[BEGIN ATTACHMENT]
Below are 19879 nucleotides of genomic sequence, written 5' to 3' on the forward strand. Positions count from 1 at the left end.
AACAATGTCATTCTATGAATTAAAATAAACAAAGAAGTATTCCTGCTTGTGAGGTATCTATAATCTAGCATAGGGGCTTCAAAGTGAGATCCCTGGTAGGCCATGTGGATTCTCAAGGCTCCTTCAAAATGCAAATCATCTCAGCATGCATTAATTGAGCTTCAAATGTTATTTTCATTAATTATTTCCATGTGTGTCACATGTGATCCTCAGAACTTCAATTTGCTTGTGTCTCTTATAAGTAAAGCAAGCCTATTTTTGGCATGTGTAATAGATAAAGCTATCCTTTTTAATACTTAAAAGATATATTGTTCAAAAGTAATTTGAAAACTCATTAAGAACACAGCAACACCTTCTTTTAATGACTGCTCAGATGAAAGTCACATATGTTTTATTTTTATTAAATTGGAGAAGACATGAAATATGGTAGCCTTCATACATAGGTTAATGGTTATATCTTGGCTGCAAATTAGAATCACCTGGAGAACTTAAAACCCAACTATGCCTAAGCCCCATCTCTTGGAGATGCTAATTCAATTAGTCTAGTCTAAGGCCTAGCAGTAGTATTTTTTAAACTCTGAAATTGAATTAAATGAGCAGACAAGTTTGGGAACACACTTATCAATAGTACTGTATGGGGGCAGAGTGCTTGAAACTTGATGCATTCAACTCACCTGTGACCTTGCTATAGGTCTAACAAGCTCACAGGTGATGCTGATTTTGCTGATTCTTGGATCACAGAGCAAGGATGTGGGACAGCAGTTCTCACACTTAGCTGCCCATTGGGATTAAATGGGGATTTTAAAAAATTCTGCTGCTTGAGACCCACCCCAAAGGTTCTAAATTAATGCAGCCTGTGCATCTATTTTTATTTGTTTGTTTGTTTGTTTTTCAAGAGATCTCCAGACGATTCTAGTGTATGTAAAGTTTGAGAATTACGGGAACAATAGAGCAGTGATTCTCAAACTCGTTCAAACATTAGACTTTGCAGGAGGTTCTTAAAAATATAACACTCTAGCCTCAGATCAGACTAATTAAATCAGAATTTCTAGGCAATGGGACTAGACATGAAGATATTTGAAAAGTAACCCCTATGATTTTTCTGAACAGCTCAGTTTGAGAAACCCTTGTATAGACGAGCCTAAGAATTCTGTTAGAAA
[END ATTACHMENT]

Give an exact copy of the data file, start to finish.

Below are 19879 nucleotides of genomic sequence, written 5' to 3' on the forward strand. Positions count from 1 at the left end.
AACAATGTCATTCTATGAATTAAAATAAACAAAGAAGTATTCCTGCTTGTGAGGTATCTATAATCTAGCATAGGGGCTTCAAAGTGAGATCCCTGGTAGGCCATGTGGATTCTCAAGGCTCCTTCAAAATGCAAATCATCTCAGCATGCATTAATTGAGCTTCAAATGTTATTTTCATTAATTATTTCCATGTGTGTCACATGTGATCCTCAGAACTTCAATTTGCTTGTGTCTCTTATAAGTAAAGCAAGCCTATTTTTGGCATGTGTAATAGATAAAGCTATCCTTTTTAATACTTAAAAGATATATTGTTCAAAAGTAATTTGAAAACTCATTAAGAACACAGCAACACCTTCTTTTAATGACTGCTCAGATGAAAGTCACATATGTTTTATTTTTATTAAATTGGAGAAGACATGAAATATGGTAGCCTTCATACATAGGTTAATGGTTATATCTTGGCTGCAAATTAGAATCACCTGGAGAACTTAAAACCCAACTATGCCTAAGCCCCATCTCTTGGAGATGCTAATTCAATTAGTCTAGTCTAAGGCCTAGCAGTAGTATTTTTTAAACTCTGAAATTGAATTAAATGAGCAGACAAGTTTGGGAACACACTTATCAATAGTACTGTATGGGGGCAGAGTGCTTGAAACTTGATGCATTCAACTCACCTGTGACCTTGCTATAGGTCTAACAAGCTCACAGGTGATGCTGATTTTGCTGATTCTTGGATCACAGAGCAAGGATGTGGGACAGCAGTTCTCACACTTAGCTGCCCATTGGGATTAAATGGGGATTTTAAAAAATTCTGCTGCTTGAGACCCACCCCAAAGGTTCTAAATTAATGCAGCCTGTGCATCTATTTTTATTTGTTTGTTTGTTTGTTTTTCAAGAGATCTCCAGACGATTCTAGTGTATGTAAAGTTTGAGAATTACGGGAACAATAGAGCAGTGATTCTCAAACTCGTTCAAACATTAGACTTTGCAGGAGGTTCTTAAAAATATAACACTCTAGCCTCAGATCAGACTAATTAAATCAGAATTTCTAGGCAATGGGACTAGACATGAAGATATTTGAAAAGTAACCCCTATGATTTTTCTGAACAGCTCAGTTTGAGAAACCCTTGTATAGACGAGCCTAAGAATTCTGTTAGAAA